Wehmann says he worked in road construction for Hard drives just after high school. And he was willing to look at other types of work now. But it was going to be hard to match the wages he was making at Temroc.
"This throws you in a spot. I don't want to get two jobs. I have kids to worry about - and health insurance. I don't want to lose my house,"
he says. "It's pretty tough.
Hopefully, something will happen."
Just about everyone has been affected by the downturn in the economy. Over the past three years, the home construction industry has slowed to a standstill. That has sent thousands of builders and workers in the construction trades looking for other types of work.
"I do finish carpentry work and there is no carpentry work," says Mike Allen of Clearwater. "So I'm looking for anything I can do."
Finish carpentry was in demand a few years ago when new homes were going up weekly. But as the market dried up, so did the jobs.
"I managed to struggle through the last couple of years," says Allen. "But I haven't really done any carpentry work since the first of the year."
He says he has done temp work at Nahan Printing, handling mail, stacking and sorting.
"I can do factory work, and I see Spee-Dee is looking for package handlers," said Allen. " I'll get a couple of applications. I'll just check and see what options are out there."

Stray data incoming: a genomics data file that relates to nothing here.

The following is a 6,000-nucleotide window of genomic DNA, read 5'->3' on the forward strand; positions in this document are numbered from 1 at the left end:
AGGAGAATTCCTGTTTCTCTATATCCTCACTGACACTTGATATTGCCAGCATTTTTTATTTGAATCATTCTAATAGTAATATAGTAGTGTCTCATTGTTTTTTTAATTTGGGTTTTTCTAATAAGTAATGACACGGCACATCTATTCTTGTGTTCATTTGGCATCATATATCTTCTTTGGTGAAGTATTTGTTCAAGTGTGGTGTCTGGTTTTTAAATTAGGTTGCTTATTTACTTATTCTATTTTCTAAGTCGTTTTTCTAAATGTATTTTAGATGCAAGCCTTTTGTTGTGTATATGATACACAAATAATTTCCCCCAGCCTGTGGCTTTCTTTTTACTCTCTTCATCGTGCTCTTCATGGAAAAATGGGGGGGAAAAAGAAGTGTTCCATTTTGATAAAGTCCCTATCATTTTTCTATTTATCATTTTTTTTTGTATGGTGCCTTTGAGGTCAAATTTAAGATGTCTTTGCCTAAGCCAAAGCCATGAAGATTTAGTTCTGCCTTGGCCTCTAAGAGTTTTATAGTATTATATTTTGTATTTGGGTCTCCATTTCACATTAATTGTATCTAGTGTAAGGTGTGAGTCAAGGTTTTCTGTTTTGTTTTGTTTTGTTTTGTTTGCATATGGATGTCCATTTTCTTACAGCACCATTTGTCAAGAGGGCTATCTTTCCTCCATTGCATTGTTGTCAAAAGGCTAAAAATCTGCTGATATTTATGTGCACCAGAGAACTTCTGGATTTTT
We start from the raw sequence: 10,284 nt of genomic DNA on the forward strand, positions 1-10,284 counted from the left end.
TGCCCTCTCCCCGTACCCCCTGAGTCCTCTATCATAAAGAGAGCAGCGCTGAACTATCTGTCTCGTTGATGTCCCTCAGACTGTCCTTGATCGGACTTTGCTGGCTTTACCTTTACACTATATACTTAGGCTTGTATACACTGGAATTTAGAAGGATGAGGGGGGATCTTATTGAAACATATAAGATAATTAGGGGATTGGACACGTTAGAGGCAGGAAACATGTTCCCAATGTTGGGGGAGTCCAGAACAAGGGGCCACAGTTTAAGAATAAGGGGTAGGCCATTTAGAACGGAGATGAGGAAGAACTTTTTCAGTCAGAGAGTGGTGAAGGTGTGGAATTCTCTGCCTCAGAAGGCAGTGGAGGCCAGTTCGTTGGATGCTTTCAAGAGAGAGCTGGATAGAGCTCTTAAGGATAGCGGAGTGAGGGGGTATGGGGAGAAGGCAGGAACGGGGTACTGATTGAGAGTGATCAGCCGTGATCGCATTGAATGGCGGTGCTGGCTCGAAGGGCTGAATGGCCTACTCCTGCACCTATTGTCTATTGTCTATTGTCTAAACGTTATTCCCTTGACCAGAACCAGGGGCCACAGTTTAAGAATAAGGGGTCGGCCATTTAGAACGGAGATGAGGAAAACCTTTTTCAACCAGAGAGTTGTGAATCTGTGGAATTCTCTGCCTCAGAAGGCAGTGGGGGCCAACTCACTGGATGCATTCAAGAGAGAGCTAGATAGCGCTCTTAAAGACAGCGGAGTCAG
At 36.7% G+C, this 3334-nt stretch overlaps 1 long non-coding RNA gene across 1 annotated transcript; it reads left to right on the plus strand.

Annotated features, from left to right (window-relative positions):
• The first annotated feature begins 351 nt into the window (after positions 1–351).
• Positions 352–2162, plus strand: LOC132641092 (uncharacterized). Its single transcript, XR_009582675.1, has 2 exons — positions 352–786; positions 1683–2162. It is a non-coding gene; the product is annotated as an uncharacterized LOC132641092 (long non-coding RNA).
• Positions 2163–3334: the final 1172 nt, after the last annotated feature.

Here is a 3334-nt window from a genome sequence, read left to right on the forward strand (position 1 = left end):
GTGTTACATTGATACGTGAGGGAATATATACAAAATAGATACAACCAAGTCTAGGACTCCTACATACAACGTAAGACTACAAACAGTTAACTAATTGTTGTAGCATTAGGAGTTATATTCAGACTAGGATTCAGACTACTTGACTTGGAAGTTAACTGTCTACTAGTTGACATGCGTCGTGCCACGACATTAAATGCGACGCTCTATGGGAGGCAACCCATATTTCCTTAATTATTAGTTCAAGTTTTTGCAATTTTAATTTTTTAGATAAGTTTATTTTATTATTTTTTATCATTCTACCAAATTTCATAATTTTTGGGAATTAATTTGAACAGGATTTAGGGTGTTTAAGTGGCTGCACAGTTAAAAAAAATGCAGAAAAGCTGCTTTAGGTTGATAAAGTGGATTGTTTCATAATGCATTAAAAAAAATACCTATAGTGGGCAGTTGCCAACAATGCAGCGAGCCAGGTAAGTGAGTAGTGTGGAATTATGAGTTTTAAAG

There were a lot fewer options than there were just a year ago, when almost 70 businesses were represented at the job fair.
"No doubt, it's a smaller mix," says Tim Zipoy, business resource representative at Central Minnesota Jobs & Training Services. "It resonates with the times we're in. We certainly contacted those businesses that have been part of this job fair before, and we've heard a whole range of staff situations."
In fact, over 1,600 registration forms were sent out to businesses, says Brad Durfee business service specialist with the Workforce Center in Monticello.
Saint Paul, MN
#77 Apr 13, 2009
If those opposing this track are still feeling the same about it, WAKE UP!! Idiots. Go gripe about something that really doesn't effect the majority of people WANTING jobs and seeing something great being built without having to pay a damn dime for. Do NOT pass this wonderful opportunity. If you do, you deserve every bit of nothing. NOTHING !!!!!!
#78 Jun 3, 2009
I moved to Big Lake from the Twin cities for a quieter more nature friendly environment. i live near the sherburne wildlife refuge and I love it. Doesn't really jive, beautiful protected wildlife area and a race track.... What?!
#79 Jun 15, 2009
I am all for the track, I only live a few blocks away, while noise is a concern it will mostly only be on weekends, big lake has a higher foreclosure % than just about every town, not only will these houses sell, but it will bring a lot of income into the city, along with jobs, while I do believe there will be some noise i think it will be well worth it considering all the financial help this town will get that it ever so needs, if people are still unhappy, sell your home, I can assure you big lakes property value will rise.
#80 Jun 30, 2009
Big lake needs this track this is a great thing that well help the struggling economy and help the city face there budget issues and the school have more money to teach the kids